Lambda the Ultimate

inactiveTopic Types in Programming Languages
started 10/1/2002; 1:55:22 AM - last post 10/1/2002; 9:39:34 PM
jon fernquest - Types in Programming Languages  blueArrow
10/1/2002; 1:55:22 AM (reads: 1796, responses: 3)
Types in Programming Languages
A survey paper that provides basic definitions for type systems and a broad overview of the whole subject. Covers types in denotational and operational semantics as well as decidable and undecidable type systems (Cayenne and dependent types). Introduces Church's "simply typed lambda calculus" and defines simple types as well as product, sum, and recursive types. The section on polymorphism shows how "the mechanism used to define polymorphic functions in ML is a very simple and elegant extension of simply typed lambda calculus." Covers subtyping and object-oriented programming, constrained polymorphism, and abstract data types. Shows how constrained types are "adequate for expressing the types of overloaded symbols." Briefly overviews different types of constrained polymorphism: "subtype-bounded polymorphism" using subtype constraints an extension of which, "F-bounded polymorphism" uses functions from types to types. (Types in Programming Languages, Camarao, Figueiredo, and Pimentel, 1999)
Posted to theory by jon fernquest on 10/1/02; 2:11:24 AM

Ken Meltsner - Re: Types in Programming Languages  blueArrow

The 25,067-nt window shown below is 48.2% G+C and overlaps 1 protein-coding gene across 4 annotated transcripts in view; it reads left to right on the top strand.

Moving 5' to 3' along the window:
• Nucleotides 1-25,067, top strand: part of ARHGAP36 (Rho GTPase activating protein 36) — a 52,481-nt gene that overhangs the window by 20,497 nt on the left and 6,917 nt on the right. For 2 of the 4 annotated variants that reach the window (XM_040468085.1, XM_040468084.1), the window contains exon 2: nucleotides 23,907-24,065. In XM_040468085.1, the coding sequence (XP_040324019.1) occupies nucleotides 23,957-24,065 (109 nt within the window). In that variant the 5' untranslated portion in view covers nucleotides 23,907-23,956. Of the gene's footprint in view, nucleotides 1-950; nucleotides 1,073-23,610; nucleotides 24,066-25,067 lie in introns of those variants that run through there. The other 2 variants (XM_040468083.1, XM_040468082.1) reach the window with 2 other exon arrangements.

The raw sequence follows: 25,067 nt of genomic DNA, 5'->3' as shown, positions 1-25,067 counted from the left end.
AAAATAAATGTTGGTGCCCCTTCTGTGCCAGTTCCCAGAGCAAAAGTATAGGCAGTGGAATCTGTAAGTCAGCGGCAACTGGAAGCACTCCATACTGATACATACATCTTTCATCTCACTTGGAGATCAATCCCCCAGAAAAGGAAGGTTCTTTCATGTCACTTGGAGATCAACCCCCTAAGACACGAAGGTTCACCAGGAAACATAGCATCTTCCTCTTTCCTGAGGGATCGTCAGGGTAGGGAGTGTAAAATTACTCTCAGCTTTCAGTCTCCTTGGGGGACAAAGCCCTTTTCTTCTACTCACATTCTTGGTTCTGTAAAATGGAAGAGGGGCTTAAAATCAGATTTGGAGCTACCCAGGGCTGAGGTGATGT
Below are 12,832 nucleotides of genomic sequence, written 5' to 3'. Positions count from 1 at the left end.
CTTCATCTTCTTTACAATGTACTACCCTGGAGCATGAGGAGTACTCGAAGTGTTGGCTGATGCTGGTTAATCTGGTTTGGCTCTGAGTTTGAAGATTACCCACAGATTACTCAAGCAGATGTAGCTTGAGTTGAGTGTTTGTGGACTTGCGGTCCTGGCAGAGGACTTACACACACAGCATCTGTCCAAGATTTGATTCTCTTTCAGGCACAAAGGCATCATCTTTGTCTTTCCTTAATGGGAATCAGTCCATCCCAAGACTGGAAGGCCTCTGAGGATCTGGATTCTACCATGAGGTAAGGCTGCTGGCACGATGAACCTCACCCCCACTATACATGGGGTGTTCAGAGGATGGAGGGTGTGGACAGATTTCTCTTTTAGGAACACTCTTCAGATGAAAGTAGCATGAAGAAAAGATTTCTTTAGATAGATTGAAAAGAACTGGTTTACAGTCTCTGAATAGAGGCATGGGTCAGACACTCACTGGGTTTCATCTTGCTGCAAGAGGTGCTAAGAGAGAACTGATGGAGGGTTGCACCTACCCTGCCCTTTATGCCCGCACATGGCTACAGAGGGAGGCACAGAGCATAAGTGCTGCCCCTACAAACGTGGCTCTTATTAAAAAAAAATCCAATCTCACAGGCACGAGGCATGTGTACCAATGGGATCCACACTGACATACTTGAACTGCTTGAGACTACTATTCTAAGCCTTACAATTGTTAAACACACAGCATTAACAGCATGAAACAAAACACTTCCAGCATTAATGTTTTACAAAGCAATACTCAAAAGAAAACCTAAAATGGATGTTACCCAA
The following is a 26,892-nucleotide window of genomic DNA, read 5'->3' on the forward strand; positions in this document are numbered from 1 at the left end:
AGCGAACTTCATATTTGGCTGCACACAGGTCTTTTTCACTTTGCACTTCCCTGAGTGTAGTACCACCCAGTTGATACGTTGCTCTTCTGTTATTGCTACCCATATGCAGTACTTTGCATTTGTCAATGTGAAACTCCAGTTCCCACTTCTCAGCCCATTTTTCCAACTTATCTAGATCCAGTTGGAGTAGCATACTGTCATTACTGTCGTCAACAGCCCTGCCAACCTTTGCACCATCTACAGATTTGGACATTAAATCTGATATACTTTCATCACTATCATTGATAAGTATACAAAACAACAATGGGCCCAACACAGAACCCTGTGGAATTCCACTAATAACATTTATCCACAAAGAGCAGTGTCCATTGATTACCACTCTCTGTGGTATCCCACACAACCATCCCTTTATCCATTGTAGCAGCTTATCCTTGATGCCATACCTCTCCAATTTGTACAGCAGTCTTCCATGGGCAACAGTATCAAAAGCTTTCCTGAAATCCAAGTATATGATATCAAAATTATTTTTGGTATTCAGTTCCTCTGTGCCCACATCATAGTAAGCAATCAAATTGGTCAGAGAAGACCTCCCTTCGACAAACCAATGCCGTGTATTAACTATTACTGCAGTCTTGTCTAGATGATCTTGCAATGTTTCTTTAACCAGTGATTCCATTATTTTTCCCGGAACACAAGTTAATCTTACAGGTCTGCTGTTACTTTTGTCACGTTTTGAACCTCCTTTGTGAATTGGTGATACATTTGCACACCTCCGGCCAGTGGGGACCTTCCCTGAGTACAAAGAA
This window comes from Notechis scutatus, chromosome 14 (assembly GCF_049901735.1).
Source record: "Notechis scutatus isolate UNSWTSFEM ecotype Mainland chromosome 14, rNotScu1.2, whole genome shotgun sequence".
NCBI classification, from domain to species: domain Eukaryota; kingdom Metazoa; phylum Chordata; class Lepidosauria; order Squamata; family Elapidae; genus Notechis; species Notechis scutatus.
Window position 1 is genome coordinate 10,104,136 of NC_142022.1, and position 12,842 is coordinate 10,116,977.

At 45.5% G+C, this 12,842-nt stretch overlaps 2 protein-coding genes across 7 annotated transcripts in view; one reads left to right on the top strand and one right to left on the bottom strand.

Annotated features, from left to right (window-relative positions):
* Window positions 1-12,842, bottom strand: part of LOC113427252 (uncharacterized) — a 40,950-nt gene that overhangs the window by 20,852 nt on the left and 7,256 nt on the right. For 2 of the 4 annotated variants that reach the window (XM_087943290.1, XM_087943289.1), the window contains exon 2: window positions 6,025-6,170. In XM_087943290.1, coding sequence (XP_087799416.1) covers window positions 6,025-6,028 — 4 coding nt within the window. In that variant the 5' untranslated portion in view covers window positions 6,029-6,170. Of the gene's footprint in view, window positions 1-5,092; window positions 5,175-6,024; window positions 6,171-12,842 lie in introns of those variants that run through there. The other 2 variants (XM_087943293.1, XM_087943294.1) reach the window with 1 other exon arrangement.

10/1/2002; 7:23:06 AM (reads: 767, responses: 0)
A side note: When I first read the title, I thought it was "Typos in Programming Languages" -- an interesting topic, I suspect.

Think about it: in "line noise" languages like Perl, a typo will not leap out at you as a mistake. Languages like VB produce code filled with non-typos that look like mistakes -- inconsistent use of quote marks, parentheses, etc.

On the other hand, it's fairly easy to see program structure in Python since it uses whitespace and not easily confused parenthesis and brace characters like Java (a personal pet peeve since I have lousy vision).

It's far too basic an issue for this crowd, I suspect, but designing a language's syntax so that it survives poor typists is a practical consideration worth thinking about in your next ultra-high level DSL. My favorite in this area is still Lisp, especially with a moderately smart editor, but Python definitely looks interesting. At the bottom of the list are VB and Perl, one for accepting too many variants for common expressions and one because it looks confusing to my untrained eye.

[I shouldn't be surprised that Python looks like a winner in the typo-resistant class of languages -- apparently ABC, its predecessor, was explicitly designed with usability in mind. Lisp may rate well because smart people used it and then designed the tools that made it friendlier -- I've rarely needed to write Lisp without Emacs or a similar editor.]

Noel Welsh - Re: Types in Programming Languages  blueArrow
10/1/2002; 9:08:05 AM (reads: 753, responses: 0)
I'm sure there is/was a guy researching recovery from typographic errors in ML at Edinburgh. It was baed on correcting type errors by correction typos. Can't find a link for the life of me now...

Chris - Re: Types in Programming Languages  blueArrow
10/1/2002; 9:39:34 PM (reads: 708, responses: 0)